The following is an excerpt of an article from our partners from the Theodore Roosevelt Conservation Partnership.
Marine Stewardship Council takes an irresponsible approach to fishery certification
The recreational fishing community is expressing concern about the process being used to certify the menhaden fishery in the Gulf of Mexico.
Omega Protein and Daybrook Fisheries recently announced that SAI Global is recommending that the Marine Stewardship Council (MSC) certify the menhaden fishery in the Gulf of Mexico as sustainable, despite ongoing concerns surrounding the industrial harvest of the small oily baitfish.
“There is a host of unknowns surrounding this industrial fishery, and yet the MSC continues to rapidly move forward,” said Patrick Murray, president of Coastal Conservation Association. “Sustainability obviously means different things to different people, and we continue to have significant concerns about this certification.”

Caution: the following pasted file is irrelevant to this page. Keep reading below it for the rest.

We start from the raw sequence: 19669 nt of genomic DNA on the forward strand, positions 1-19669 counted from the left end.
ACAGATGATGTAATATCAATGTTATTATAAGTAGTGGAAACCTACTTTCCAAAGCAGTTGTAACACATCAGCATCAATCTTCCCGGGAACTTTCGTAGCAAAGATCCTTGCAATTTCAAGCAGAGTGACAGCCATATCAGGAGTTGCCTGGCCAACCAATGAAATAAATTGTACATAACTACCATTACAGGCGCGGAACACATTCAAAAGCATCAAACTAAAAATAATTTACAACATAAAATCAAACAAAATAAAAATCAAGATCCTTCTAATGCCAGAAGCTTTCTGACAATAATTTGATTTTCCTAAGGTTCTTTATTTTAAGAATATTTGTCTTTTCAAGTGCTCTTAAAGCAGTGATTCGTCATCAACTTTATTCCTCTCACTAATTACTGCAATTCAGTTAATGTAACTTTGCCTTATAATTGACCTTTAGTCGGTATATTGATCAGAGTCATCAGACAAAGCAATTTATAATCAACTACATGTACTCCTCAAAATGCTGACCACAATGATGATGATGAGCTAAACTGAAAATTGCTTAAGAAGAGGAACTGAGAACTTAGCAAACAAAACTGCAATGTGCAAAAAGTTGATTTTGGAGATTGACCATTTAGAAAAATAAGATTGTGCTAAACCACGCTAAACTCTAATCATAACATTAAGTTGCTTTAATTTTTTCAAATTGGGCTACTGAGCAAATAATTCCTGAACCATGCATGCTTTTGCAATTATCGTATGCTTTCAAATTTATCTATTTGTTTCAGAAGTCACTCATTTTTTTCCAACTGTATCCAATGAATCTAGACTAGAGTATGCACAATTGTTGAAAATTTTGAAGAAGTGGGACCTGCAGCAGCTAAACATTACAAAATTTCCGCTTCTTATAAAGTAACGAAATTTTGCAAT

Conservation groups and tens of thousands of anglers have all expressed concerns that menhaden management fails to account for the critical ecological role that menhaden play in the coastal ecosystem and their impacts to sportfishing like snook, redfish, sharks, and other marine predators.
“No one yet knows how much Gulf menhaden is needed to fulfill its role as a primary prey species in the ecosystem,” said Mike Leonard, vice president of government affairs at the American Sportfishing Association. “There is work being done to determine that, but obviously the MSC didn’t consider that critical factor as a prerequisite for making its sustainability decision.”
To read the rest of the article, click here and visit the Theodore Roosevelt Conservation Partnership post.